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Royal Blues


March 16, 2010 12:54 PM

Countdown to Opening Day: 20 JR House GIDP

Spring training action has started in Surprise, but there's still a lot of time between now and Opening Day. I'll be counting down the days with a collection of random Royals-related numbers. Most of them mean nothing - this isn't supposed to be a groundbreaking series of research - but they'll hopefully make the days go faster until April 5.

20 Days = 20 GIDP by J.R. House in Omaha

This is another one of those days where the "most of them mean nothing" part of the intro is important to keep in mind. But I just thought it was stunning that one person could hit into so many double plays. Sure, House had more playing time than almost any other O-Royal, but the spike in GIDP is not proportional to the number of plate appearances.

Let's look at the #2 on the list, Mario Lisson, for comparison. At the rate at which Lisson hit into DPs, it would have taken him 610 plate appearances to get to 20. Or we could look at Kila Ka'aihue, the 3rd most-prolific GIDP guy in Omaha last year. Kila played more than any other O-Royal, so it's no surprise he would rack up lots of other counting stats. But at the rate he ground into DPs last year, it would have taken him over 1,000 plate appearances to match House's number.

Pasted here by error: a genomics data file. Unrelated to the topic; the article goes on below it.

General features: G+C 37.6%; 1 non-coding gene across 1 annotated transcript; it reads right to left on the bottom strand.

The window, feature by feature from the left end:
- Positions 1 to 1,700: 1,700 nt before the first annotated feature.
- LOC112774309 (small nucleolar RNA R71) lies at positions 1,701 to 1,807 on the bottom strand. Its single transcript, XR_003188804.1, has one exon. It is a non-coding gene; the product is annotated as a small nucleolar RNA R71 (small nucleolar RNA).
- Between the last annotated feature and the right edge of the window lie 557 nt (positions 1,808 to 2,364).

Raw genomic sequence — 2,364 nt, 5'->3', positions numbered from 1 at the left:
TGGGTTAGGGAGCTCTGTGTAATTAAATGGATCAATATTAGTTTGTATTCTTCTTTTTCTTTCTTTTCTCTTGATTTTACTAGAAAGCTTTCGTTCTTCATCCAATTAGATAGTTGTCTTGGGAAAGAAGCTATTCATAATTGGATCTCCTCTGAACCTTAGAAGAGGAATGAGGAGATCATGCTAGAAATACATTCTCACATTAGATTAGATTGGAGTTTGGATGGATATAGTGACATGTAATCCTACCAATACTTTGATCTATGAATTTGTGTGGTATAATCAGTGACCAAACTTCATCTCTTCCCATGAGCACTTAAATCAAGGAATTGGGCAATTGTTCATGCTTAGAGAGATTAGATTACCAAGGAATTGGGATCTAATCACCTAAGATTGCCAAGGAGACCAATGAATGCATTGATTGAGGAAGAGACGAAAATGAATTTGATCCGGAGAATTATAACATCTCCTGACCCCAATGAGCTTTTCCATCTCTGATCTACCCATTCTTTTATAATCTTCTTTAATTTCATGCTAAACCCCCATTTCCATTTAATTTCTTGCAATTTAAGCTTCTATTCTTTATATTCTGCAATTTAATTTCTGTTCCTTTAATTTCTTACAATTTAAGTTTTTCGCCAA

Rk G PA AB GDP ▾
1 J.R. House 127 544 505 20
2 Mario Lisson 95 366 339 12
3 Kila Ka'aihue* 131 555 441 11
4 Scott Thorman* 97 405 367 10
5 Travis Metcalf 110 436 388 9
6 Irving Falu# 122 532 465 9
7 Tug Hulett* 99 442 374 8
8 Brian Buchanan 37 129 122 7
9 Luis Hernandez# 55 223 198 6
10 Cory Aldridge* 98 385 354 6
11 Brayan Pena# 22 98 88 5
58 Players 144 5465 4828 124
Provided by Baseball-Reference.com: View Original Table
Generated 3/16/2010.


Again, this doesn't mean a whole lot - especially since House signed with the Braves last month. The number just stood out to me. And GIDP is not a skill that a batter can learn to avoid. It's dependent on a TON of other factors - whether there is a man on first, how many outs there are, where the defense is playing, whether the shortstop can get it out of his glove fast enough to start the DP, and a hundred other things. House wasn't the team leader in GIDP because he's worse at something than all of his other teammates. No, he led the team in GIDP because the factors were just right (or just wrong) for him more often than anyone else.

Sure, a guy who hits an absurdly high number of ground balls might be more likely to ground into double plays, but that doesn't really explain this particular case. If you look at House's GIDP rate - 20 in 544 plate appearances - compared to Ka'aihues - 11 in 555 PAs - there's a big difference in frequency of GIDPs, right? But both men had similar ground ball rates last year, and similar line drive rates.

               GB%    LD%
Ka'aihue   39.6    18.7
House      43.3.    19.9

House did hit more ground balls, but not enough to entirely explain all those extra double plays. Dumb luck pretty well accounts for the rest.

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